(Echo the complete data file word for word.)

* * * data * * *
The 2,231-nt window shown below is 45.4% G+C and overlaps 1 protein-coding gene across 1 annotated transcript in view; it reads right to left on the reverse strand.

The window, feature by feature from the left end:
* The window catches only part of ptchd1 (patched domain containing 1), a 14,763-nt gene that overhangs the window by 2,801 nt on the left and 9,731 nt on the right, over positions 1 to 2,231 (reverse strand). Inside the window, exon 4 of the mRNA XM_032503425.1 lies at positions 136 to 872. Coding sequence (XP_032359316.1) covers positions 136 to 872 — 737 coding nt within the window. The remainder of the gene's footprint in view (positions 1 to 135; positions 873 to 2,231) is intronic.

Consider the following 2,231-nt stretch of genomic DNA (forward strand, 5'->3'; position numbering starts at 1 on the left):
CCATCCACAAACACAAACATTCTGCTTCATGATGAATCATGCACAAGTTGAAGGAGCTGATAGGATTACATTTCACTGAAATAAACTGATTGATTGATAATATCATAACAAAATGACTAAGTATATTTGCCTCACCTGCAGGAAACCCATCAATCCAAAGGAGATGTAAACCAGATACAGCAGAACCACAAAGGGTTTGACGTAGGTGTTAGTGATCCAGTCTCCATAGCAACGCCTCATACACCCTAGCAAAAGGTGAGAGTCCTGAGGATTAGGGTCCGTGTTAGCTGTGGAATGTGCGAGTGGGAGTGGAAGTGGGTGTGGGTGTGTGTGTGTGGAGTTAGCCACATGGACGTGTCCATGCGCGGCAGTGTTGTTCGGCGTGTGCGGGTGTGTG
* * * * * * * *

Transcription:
The 2,231-nt window shown below is 45.4% G+C and overlaps 1 protein-coding gene across 1 annotated transcript in view; it reads right to left on the reverse strand.

The window, feature by feature from the left end:
* The window catches only part of ptchd1 (patched domain containing 1), a 14,763-nt gene that overhangs the window by 2,801 nt on the left and 9,731 nt on the right, over positions 1 to 2,231 (reverse strand). Inside the window, exon 4 of the mRNA XM_032503425.1 lies at positions 136 to 872. Coding sequence (XP_032359316.1) covers positions 136 to 872 — 737 coding nt within the window. The remainder of the gene's footprint in view (positions 1 to 135; positions 873 to 2,231) is intronic.

Consider the following 2,231-nt stretch of genomic DNA (forward strand, 5'->3'; position numbering starts at 1 on the left):
CCATCCACAAACACAAACATTCTGCTTCATGATGAATCATGCACAAGTTGAAGGAGCTGATAGGATTACATTTCACTGAAATAAACTGATTGATTGATAATATCATAACAAAATGACTAAGTATATTTGCCTCACCTGCAGGAAACCCATCAATCCAAAGGAGATGTAAACCAGATACAGCAGAACCACAAAGGGTTTGACGTAGGTGTTAGTGATCCAGTCTCCATAGCAACGCCTCATACACCCTAGCAAAAGGTGAGAGTCCTGAGGATTAGGGTCCGTGTTAGCTGTGGAATGTGCGAGTGGGAGTGGAAGTGGGTGTGGGTGTGTGTGTGTGGAGTTAGCCACATGGACGTGTCCATGCGCGGCAGTGTTGTTCGGCGTGTGCGGGTGTGTG